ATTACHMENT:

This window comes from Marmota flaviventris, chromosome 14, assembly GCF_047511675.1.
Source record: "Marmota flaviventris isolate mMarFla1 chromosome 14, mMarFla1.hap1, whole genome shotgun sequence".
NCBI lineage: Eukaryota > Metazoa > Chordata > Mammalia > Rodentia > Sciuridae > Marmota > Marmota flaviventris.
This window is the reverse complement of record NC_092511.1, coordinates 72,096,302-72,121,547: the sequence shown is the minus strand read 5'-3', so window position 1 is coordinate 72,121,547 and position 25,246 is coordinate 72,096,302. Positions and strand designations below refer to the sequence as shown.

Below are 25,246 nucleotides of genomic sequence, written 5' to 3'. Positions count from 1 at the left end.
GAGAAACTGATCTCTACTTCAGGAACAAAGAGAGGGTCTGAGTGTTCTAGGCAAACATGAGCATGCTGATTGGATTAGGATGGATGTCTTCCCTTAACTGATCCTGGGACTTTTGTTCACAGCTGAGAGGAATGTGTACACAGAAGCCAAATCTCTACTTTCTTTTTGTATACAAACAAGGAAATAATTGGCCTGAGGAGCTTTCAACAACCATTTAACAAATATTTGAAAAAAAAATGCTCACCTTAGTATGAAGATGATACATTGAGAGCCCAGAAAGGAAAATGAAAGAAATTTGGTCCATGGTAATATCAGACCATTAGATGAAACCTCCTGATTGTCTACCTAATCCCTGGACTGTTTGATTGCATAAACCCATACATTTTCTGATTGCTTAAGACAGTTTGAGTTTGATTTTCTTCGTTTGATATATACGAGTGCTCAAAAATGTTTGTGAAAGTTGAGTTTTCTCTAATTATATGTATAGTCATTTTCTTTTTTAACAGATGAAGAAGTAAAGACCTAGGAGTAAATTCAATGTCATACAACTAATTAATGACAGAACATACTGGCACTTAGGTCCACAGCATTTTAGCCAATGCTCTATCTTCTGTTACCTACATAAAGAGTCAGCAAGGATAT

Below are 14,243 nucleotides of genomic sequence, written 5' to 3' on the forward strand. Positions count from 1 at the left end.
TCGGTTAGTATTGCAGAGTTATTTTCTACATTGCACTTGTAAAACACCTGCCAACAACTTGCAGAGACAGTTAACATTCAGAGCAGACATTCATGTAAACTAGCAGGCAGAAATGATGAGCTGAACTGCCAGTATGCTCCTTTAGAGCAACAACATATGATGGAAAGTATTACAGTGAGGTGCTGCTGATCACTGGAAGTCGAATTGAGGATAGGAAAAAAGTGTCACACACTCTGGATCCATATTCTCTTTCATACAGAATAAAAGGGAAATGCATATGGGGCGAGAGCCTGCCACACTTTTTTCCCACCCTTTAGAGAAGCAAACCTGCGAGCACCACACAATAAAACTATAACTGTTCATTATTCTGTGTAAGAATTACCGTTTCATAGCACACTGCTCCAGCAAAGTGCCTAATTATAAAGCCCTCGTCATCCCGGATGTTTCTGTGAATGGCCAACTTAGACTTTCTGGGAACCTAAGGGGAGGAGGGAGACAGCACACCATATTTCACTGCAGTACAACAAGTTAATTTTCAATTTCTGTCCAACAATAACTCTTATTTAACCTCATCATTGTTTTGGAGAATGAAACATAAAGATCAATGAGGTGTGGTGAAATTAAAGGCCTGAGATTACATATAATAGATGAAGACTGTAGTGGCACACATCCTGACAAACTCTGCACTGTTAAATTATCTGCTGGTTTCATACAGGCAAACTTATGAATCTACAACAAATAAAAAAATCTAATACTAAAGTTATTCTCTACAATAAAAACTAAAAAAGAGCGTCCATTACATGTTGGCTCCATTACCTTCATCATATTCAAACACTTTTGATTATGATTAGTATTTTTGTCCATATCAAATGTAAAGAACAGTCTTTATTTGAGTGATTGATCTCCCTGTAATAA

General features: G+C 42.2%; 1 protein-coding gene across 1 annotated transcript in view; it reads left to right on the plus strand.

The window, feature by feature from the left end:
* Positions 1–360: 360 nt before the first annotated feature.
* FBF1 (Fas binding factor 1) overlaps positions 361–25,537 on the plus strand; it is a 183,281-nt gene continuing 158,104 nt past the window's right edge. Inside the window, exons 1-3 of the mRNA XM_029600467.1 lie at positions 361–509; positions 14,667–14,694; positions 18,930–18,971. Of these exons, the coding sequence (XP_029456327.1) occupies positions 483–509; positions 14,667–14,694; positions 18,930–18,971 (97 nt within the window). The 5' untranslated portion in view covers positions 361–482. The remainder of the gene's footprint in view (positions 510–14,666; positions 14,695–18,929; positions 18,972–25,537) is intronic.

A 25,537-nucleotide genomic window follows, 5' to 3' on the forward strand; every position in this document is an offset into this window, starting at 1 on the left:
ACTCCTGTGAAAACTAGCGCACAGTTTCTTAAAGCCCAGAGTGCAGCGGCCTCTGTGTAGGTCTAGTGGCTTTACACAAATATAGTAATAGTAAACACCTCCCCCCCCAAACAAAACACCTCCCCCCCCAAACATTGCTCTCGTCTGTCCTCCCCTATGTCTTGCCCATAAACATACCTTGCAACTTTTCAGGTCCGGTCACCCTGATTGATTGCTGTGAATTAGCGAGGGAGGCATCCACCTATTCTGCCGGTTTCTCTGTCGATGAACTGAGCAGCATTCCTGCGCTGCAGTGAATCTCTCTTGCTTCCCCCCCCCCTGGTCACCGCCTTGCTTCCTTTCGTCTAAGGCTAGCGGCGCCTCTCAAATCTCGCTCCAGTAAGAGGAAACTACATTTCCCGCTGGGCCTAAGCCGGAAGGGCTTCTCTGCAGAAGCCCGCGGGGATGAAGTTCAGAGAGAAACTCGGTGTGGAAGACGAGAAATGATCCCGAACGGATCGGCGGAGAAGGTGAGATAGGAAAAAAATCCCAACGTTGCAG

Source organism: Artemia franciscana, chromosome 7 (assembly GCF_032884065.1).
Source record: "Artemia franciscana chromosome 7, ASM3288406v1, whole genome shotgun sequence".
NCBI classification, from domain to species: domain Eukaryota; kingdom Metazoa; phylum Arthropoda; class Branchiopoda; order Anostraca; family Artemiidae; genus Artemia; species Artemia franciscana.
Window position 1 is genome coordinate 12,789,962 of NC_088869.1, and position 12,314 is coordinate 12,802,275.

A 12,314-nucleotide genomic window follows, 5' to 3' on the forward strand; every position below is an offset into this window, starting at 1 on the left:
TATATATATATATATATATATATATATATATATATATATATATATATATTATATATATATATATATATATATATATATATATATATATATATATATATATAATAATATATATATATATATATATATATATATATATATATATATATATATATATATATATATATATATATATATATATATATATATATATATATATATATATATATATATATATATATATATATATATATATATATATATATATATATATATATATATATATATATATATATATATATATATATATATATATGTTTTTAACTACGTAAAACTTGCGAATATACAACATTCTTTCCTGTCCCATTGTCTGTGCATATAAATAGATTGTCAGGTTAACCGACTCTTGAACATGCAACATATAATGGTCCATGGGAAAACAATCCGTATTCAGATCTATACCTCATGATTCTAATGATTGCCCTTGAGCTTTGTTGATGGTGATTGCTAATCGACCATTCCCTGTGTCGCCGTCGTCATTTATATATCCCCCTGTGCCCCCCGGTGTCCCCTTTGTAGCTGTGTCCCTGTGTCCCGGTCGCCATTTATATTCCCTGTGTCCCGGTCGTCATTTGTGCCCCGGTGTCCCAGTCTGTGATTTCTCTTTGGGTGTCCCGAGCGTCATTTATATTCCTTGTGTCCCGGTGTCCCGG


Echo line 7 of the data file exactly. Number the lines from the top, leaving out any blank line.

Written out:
Below are 14,243 nucleotides of genomic sequence, written 5' to 3' on the forward strand. Positions count from 1 at the left end.